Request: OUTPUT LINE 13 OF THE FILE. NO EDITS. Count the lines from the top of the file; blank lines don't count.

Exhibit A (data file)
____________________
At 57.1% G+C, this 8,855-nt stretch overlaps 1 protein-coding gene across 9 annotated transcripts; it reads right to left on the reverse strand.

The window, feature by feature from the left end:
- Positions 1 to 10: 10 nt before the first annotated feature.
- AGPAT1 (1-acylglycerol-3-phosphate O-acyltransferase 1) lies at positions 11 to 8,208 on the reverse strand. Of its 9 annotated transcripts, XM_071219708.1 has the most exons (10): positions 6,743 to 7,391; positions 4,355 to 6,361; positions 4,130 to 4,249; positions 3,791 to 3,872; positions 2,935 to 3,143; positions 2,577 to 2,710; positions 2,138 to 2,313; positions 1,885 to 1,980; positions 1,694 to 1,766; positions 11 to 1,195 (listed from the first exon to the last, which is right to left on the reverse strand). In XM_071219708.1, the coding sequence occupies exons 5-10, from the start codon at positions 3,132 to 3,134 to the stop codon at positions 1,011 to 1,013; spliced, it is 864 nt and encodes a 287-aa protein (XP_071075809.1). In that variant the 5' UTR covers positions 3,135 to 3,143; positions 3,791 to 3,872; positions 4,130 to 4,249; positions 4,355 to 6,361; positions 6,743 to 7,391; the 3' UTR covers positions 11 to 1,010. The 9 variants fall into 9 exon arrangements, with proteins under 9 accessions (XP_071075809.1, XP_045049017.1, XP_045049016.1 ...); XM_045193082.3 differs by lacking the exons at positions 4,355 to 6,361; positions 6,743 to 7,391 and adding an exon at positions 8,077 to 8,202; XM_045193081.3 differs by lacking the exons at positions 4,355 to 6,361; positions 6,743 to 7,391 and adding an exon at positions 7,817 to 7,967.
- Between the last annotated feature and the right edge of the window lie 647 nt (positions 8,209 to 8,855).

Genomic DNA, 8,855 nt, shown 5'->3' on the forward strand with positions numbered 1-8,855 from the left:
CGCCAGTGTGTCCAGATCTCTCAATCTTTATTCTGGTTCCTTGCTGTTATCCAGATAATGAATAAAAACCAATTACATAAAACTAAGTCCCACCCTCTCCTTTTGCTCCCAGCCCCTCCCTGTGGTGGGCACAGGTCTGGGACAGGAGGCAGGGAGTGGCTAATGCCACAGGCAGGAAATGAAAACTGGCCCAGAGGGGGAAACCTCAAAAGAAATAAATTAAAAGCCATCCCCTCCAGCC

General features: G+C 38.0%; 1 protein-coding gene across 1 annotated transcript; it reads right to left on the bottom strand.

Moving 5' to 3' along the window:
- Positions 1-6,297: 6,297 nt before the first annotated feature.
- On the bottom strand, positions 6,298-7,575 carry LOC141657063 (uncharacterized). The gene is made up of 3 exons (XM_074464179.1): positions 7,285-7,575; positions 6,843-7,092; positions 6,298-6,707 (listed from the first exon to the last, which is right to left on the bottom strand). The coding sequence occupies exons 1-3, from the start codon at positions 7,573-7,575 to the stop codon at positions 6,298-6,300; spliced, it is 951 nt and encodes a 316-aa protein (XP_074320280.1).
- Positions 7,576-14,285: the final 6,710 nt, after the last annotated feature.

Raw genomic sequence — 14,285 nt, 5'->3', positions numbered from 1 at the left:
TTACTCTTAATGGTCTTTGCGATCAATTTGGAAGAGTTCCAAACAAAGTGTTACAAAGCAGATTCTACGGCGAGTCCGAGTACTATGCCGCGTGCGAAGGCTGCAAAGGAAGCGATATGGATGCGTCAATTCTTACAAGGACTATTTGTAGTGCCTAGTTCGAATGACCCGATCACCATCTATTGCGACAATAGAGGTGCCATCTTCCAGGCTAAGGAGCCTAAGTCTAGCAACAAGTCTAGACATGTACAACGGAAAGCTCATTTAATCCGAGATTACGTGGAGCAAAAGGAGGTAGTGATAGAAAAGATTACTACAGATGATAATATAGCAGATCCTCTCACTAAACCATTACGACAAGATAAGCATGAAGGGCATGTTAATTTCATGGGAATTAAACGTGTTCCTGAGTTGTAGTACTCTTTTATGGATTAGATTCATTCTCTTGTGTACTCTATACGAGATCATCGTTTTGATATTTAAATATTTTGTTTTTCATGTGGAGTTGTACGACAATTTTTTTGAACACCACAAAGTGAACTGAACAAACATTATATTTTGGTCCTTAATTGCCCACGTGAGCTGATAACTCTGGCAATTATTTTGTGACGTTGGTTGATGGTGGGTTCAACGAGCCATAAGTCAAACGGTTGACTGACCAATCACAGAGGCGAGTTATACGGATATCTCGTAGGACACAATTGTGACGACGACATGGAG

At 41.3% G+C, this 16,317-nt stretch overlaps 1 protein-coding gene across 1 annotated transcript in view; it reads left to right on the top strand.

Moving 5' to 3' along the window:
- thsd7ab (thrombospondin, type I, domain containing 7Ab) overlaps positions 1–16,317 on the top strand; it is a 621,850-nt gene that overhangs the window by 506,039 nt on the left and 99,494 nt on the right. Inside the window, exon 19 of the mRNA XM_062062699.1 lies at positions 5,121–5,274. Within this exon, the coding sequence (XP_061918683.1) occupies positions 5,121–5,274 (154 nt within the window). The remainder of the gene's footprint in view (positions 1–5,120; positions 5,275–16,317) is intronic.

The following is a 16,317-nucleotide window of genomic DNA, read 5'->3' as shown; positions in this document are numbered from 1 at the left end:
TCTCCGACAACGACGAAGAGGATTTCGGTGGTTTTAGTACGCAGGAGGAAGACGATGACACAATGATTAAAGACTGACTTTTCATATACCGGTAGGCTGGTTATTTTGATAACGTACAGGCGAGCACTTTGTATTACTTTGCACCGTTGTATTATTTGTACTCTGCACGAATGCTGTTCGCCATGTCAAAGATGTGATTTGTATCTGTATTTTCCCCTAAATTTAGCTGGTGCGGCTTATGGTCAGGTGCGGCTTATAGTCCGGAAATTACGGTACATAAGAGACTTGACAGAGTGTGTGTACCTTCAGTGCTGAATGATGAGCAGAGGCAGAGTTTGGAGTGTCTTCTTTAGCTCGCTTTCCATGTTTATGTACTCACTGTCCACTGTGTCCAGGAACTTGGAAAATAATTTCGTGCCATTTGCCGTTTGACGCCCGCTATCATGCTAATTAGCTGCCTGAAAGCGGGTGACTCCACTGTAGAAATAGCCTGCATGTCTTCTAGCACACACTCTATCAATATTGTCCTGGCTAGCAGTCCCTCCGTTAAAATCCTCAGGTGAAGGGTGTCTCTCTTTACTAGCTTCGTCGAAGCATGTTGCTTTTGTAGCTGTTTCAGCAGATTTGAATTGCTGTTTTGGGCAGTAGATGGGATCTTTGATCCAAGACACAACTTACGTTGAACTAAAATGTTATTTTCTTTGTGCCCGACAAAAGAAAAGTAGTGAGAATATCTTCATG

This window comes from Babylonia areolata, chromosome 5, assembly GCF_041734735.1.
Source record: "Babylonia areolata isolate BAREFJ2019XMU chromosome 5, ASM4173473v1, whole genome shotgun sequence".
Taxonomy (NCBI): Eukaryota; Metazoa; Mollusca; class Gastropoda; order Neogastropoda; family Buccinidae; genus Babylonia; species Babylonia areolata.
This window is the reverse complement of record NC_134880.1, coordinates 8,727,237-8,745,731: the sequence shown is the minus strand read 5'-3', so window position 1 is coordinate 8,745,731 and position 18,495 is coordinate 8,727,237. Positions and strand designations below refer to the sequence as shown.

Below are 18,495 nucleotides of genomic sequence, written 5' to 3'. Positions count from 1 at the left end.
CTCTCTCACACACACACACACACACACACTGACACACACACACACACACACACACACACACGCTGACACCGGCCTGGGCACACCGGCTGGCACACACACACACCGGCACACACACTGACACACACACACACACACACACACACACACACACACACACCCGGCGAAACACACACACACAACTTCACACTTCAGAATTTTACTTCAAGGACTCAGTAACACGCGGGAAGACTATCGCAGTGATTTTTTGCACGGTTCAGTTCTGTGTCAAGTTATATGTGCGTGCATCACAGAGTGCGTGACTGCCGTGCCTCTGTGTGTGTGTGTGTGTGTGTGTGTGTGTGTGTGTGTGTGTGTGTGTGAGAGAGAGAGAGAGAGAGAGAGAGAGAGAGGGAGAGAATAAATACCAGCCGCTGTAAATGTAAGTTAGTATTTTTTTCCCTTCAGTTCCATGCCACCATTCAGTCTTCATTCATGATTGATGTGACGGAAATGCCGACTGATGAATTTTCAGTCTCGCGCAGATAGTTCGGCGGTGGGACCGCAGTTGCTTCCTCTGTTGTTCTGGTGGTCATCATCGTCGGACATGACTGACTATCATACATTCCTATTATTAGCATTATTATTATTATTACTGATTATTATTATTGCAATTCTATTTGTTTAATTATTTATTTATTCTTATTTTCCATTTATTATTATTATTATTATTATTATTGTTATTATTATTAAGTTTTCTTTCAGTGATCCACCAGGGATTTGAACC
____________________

Raw genomic sequence — 14,285 nt, 5'->3', positions numbered from 1 at the left: